In December of 2017, final approval for the school was granted. It will be completed in the fall of 2021 at the old Paradise Cafe Billiards building located at 38-04 48th Street, and accommodate between 650 and 800 students from sixth to eighth grades.
“We are happy about the newest phase for the school,” said Sean. “Some people we have met have been requesting a middle school for more than 40 years, so this is real progress.”
The McGowan's eldest daughter won't get to attend the new school, but their younger son will.
According to the Department of Education, District 30 is at 112.3 percent capacity, well above the citywide average of 103.5 percent, making it one of the of the most overcrowded in Queens.
The advocacy group Class Size Matters claims there are thousands of students packed in overcrowded classes in Woodside and Sunnyside.
This battle for a new school in Sunnyside began in January 2014, when the McGowan's were kindergarten parents and attended a meeting about zoning at PS 11, discussing how kids would be bused across Northern Boulevard.
The McGowan's were concerned for the children's safety, realized they needed a middle school closer to home, and started looking around the neighborhood for empty lots and buildings.
They came up with ten possible locations, and sent them to local politicians and the School Construction Authority.
Deb said she was initially nervous about approaching her elected officials.
“But if you are courageous enough to put your name behind something, you can get it,” she said. “These politicians are people working on a day-to-day basis trying to make life better for everyone. I went into this with respect, looking to have a conversation. It is so much better to advocate from that stance.”
Their fist supporters were Assemblywoman Cathy Nolan and Congressman Joe Crowley, with then-assemblywoman Marge Markey, State Senator Mike Gianaris and Councilman Jimmy Van Bramer eventually getting behind the proposal.
The McGowan's started a Facebook page, circulated a petition that garnered 850 signatures, held a rally, and marched in the St. Pat's Day for All parade with a banner and 40 supporters.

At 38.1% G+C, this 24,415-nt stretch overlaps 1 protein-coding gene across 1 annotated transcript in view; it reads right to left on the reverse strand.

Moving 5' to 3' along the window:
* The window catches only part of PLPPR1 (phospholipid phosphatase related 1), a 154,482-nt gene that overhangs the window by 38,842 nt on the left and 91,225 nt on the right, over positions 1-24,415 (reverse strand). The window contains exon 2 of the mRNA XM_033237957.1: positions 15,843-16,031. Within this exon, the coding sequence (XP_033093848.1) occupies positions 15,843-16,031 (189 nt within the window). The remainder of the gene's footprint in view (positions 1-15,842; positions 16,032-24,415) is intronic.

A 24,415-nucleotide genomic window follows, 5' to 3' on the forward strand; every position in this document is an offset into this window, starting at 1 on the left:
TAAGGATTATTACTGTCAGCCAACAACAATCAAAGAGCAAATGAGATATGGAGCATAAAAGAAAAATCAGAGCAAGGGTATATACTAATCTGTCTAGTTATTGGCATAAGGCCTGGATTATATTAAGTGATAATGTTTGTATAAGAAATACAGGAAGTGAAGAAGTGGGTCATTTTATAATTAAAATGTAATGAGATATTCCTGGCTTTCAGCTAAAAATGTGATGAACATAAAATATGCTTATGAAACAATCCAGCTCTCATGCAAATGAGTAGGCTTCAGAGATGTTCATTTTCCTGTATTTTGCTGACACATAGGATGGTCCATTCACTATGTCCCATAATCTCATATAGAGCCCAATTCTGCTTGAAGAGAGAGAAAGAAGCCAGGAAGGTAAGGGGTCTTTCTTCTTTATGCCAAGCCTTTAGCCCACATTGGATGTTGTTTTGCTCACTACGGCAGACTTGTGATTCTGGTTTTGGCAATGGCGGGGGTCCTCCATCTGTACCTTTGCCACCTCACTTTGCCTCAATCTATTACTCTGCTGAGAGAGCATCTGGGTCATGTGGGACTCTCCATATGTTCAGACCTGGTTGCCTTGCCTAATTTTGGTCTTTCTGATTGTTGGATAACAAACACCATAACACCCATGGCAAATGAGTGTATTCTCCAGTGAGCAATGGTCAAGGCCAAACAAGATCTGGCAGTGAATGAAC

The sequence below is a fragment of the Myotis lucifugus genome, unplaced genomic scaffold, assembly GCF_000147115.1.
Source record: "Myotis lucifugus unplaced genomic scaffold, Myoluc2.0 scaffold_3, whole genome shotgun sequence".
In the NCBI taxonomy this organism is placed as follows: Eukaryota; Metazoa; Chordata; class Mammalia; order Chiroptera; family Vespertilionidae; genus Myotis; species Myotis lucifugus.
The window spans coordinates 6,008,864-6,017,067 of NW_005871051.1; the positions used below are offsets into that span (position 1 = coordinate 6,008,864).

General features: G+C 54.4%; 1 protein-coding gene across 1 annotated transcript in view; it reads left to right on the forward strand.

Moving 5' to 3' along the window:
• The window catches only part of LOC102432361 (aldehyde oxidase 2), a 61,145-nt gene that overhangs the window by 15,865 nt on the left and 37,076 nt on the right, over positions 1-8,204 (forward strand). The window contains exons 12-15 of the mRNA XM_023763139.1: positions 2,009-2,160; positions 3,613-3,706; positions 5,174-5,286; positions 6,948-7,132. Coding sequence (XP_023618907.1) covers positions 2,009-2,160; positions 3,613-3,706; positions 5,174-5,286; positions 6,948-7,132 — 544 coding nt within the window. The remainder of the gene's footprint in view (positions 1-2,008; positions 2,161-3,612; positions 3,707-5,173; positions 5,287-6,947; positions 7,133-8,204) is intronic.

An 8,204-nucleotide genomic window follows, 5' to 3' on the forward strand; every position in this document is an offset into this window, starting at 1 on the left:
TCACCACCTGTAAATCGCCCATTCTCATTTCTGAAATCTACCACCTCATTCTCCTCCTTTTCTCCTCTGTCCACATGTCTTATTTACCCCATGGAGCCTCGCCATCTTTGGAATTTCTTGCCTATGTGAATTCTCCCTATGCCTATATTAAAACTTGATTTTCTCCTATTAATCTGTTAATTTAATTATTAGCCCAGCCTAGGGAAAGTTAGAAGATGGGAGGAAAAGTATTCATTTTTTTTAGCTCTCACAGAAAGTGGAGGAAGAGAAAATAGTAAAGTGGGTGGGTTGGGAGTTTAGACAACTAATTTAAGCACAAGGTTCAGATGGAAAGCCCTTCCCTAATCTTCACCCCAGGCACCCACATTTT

“As a parent myself of a child coming up on middle school, I saw the need and the urgency to help bring a new middle school to the ever-expanding community,” said Ty Sullivan, who helped organize the rally. “There has been such a groundswell of growth with families in Sunnyside over the last decade.
“We have reached a capacity issue for the amount of schools and seats needed for children to continue their education locally,” he added.
In January of 2016, Mayor Bill de Blasio allocated $50 million for the school from SCA's Five-year Capital Plan. Supporters had to wait another year for the review process, which gave them cause for concern.
“They had to go over the property because it is adjacent to a landmark neighborhood,” explained Deb. “We want them to take into account the neighborhood design, that it would be vernacular to the neighborhood, and not look like a spaceship landing. They are in the design process at this point.
“We think the next thing we have to look at is the zoning of the school,” she added.
According to CEC District 30 president Deborah Alexander, the zoning decisions will be made in 2018.
“We have always wanted the zone of the school to be between Northern and Queens boulevards, for safety sake,” said Sean.